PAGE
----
Transparency International urges MOE to protect whistleblower teacher

Desmond Davidson

Transparency International Malaysia director Muhammad Mohan says whistleblowers like teacher Nurhaizah Ejab, who exposed a colleague's absenteeism, should be duly protected. – The Malaysian Insight file pic, July 26, 2023.

TRANSPARENCY International Malaysia (TI-M) has added its voice to the calls for the Education Ministry (MOE) to give full protection to whistleblower teacher Nurhaizah Ejab against any form of retaliation or intimidation.

Nurhaizah, a key witness in a case brought by three Sabah students against their former English teacher who was absent from teaching their class for seven months in 2017, has allegedly received death threats.

TI-M president Muhammad Mohan, in praising Nurhaizah’s bravery, said the MOE should protect Nurhaizah from any real or implied harassment and issue a warning that anyone who harasses or threatens witnesses and whistleblowers will be severely dealt with.

The protection, he said, would be consistent with the Whistleblower Protection Act 2010.

One of the hallmarks of good governance is being truthful, transparent and accountable for one’s actions, and to protect whistleblowers who very often face risks in speaking the truth and exposing wrongdoing, Muhammad said in a statement.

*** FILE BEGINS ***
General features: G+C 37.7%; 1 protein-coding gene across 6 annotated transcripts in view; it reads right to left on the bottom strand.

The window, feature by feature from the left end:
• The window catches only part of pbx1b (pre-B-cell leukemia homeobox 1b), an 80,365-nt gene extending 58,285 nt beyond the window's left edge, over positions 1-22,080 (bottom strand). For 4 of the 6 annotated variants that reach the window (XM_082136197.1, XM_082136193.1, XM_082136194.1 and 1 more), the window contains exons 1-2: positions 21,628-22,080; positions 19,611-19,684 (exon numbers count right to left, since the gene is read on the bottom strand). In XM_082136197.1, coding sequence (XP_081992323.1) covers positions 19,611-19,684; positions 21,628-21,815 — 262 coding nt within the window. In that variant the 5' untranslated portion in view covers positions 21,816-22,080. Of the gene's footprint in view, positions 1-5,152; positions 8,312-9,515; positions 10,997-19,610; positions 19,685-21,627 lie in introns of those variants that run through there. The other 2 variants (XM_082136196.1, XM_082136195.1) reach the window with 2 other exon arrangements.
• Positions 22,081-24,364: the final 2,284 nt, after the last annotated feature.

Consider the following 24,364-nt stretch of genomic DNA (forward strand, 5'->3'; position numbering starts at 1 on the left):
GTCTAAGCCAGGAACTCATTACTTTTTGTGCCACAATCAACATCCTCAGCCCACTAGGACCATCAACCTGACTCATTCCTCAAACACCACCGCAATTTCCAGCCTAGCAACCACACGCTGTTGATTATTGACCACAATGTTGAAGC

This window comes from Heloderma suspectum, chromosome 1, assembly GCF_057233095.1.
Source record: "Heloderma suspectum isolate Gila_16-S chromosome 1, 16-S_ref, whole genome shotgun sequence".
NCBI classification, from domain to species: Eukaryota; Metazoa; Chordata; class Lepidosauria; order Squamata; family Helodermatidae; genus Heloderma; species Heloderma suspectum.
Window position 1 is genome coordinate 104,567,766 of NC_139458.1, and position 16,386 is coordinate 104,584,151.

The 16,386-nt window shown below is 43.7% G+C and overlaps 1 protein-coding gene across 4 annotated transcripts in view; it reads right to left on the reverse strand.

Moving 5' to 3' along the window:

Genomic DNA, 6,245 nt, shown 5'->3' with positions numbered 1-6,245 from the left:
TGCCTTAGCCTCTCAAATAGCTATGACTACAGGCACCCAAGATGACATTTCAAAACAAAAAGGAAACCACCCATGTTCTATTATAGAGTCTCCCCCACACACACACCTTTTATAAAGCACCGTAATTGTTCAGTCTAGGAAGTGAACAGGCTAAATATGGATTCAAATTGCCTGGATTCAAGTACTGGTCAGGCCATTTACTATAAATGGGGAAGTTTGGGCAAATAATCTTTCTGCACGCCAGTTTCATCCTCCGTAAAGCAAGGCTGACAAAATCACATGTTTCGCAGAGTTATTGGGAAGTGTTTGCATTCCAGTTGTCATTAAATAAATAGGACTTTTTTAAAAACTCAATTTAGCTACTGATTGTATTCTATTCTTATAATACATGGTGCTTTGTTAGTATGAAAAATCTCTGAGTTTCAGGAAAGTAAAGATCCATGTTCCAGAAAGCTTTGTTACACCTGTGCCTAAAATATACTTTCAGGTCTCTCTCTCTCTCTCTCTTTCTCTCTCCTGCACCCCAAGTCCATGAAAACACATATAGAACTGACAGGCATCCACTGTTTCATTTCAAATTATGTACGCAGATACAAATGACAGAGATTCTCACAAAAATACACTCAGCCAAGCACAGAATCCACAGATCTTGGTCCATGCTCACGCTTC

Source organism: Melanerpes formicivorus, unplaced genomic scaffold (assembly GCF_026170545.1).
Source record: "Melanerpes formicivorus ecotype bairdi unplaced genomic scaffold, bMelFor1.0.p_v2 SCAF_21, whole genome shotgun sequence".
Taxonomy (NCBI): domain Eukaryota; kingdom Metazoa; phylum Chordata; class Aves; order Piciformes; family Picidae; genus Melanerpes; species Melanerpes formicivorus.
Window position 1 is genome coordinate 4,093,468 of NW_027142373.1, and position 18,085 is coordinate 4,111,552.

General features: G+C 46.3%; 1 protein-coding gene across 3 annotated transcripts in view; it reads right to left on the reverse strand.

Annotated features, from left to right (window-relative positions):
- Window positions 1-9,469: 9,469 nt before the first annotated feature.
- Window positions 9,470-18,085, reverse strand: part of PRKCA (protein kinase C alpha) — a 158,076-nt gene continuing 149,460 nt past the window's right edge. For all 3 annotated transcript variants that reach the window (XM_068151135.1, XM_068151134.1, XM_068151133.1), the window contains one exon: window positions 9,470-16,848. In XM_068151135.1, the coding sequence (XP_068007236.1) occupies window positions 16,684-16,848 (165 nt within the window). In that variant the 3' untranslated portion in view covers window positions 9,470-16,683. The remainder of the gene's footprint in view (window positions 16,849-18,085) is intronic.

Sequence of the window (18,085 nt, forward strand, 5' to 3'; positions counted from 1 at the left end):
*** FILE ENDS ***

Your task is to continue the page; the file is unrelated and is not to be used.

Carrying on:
The High Court on July 18 found the absent teacher, Mohd Jainal Jamran, to have been negligent in being absent from work without cause. The court awarded damages to the three students.

They were each awarded RM50,000 to be paid by the five defendants in the case – Jainal, then principal of Taun Gusi Secondary School Suid Hanapi, the education director-general, the education minister, and the Malaysian government.

The High Court ruled that the defendants breached their statutory duties and violated the students’ constitutional guarantee to education.

Muhammad said the trial heard disturbing revelations of absenteeism, cover-ups, intimidation and lack of accountability. High Court judge Leonard David Shim’s ruling highlighted how the principal failed to take reasonable steps to exercise disciplinary control over Jainal despite knowing about the latter’s absenteeism.

Muhammad said the government “has an opportunity to use this judgement to improve governance culture within the civil service”.

He said the government should enforce the “surcharge” clause against any public servant found to have been negligent and abusing their positions, and make it easier for whistleblowers to report issues without fear of being reprimanded, harassed or penalised.

“Make the prime minister’s numerous calls to fight corruption and raise the level of integrity a reality.

“Foster a positive culture within the civil service that prioritises accountability and the exposure of all wrongdoing,” said Muhammad. – July 26, 2023.

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